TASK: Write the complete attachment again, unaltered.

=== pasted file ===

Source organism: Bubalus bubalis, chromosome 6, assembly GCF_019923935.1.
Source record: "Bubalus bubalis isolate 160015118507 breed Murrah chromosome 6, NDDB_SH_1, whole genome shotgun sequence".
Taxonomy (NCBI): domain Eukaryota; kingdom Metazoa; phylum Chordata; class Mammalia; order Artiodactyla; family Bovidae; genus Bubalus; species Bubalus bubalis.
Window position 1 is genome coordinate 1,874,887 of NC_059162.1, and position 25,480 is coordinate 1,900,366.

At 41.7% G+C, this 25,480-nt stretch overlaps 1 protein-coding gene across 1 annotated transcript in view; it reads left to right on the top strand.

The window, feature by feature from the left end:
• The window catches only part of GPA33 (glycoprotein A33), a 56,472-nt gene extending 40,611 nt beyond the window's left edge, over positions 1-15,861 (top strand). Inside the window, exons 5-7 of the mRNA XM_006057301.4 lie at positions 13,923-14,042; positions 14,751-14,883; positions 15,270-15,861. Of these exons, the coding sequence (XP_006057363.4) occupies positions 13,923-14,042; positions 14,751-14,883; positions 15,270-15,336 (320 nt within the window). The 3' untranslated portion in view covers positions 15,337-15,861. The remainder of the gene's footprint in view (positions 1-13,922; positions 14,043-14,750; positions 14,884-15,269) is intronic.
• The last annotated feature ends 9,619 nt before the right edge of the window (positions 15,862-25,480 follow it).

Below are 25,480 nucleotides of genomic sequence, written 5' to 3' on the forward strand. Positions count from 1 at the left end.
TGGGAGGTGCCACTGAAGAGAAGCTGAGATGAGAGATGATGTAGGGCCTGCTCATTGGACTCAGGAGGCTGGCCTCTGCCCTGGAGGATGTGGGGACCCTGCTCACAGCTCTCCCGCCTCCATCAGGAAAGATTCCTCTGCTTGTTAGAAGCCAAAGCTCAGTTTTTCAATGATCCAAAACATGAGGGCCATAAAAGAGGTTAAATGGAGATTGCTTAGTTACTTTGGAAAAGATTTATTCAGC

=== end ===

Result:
Source organism: Bubalus bubalis, chromosome 6, assembly GCF_019923935.1.
Source record: "Bubalus bubalis isolate 160015118507 breed Murrah chromosome 6, NDDB_SH_1, whole genome shotgun sequence".
Taxonomy (NCBI): domain Eukaryota; kingdom Metazoa; phylum Chordata; class Mammalia; order Artiodactyla; family Bovidae; genus Bubalus; species Bubalus bubalis.
Window position 1 is genome coordinate 1,874,887 of NC_059162.1, and position 25,480 is coordinate 1,900,366.

At 41.7% G+C, this 25,480-nt stretch overlaps 1 protein-coding gene across 1 annotated transcript in view; it reads left to right on the top strand.

The window, feature by feature from the left end:
• The window catches only part of GPA33 (glycoprotein A33), a 56,472-nt gene extending 40,611 nt beyond the window's left edge, over positions 1-15,861 (top strand). Inside the window, exons 5-7 of the mRNA XM_006057301.4 lie at positions 13,923-14,042; positions 14,751-14,883; positions 15,270-15,861. Of these exons, the coding sequence (XP_006057363.4) occupies positions 13,923-14,042; positions 14,751-14,883; positions 15,270-15,336 (320 nt within the window). The 3' untranslated portion in view covers positions 15,337-15,861. The remainder of the gene's footprint in view (positions 1-13,922; positions 14,043-14,750; positions 14,884-15,269) is intronic.
• The last annotated feature ends 9,619 nt before the right edge of the window (positions 15,862-25,480 follow it).

Below are 25,480 nucleotides of genomic sequence, written 5' to 3' on the forward strand. Positions count from 1 at the left end.
TGGGAGGTGCCACTGAAGAGAAGCTGAGATGAGAGATGATGTAGGGCCTGCTCATTGGACTCAGGAGGCTGGCCTCTGCCCTGGAGGATGTGGGGACCCTGCTCACAGCTCTCCCGCCTCCATCAGGAAAGATTCCTCTGCTTGTTAGAAGCCAAAGCTCAGTTTTTCAATGATCCAAAACATGAGGGCCATAAAAGAGGTTAAATGGAGATTGCTTAGTTACTTTGGAAAAGATTTATTCAGC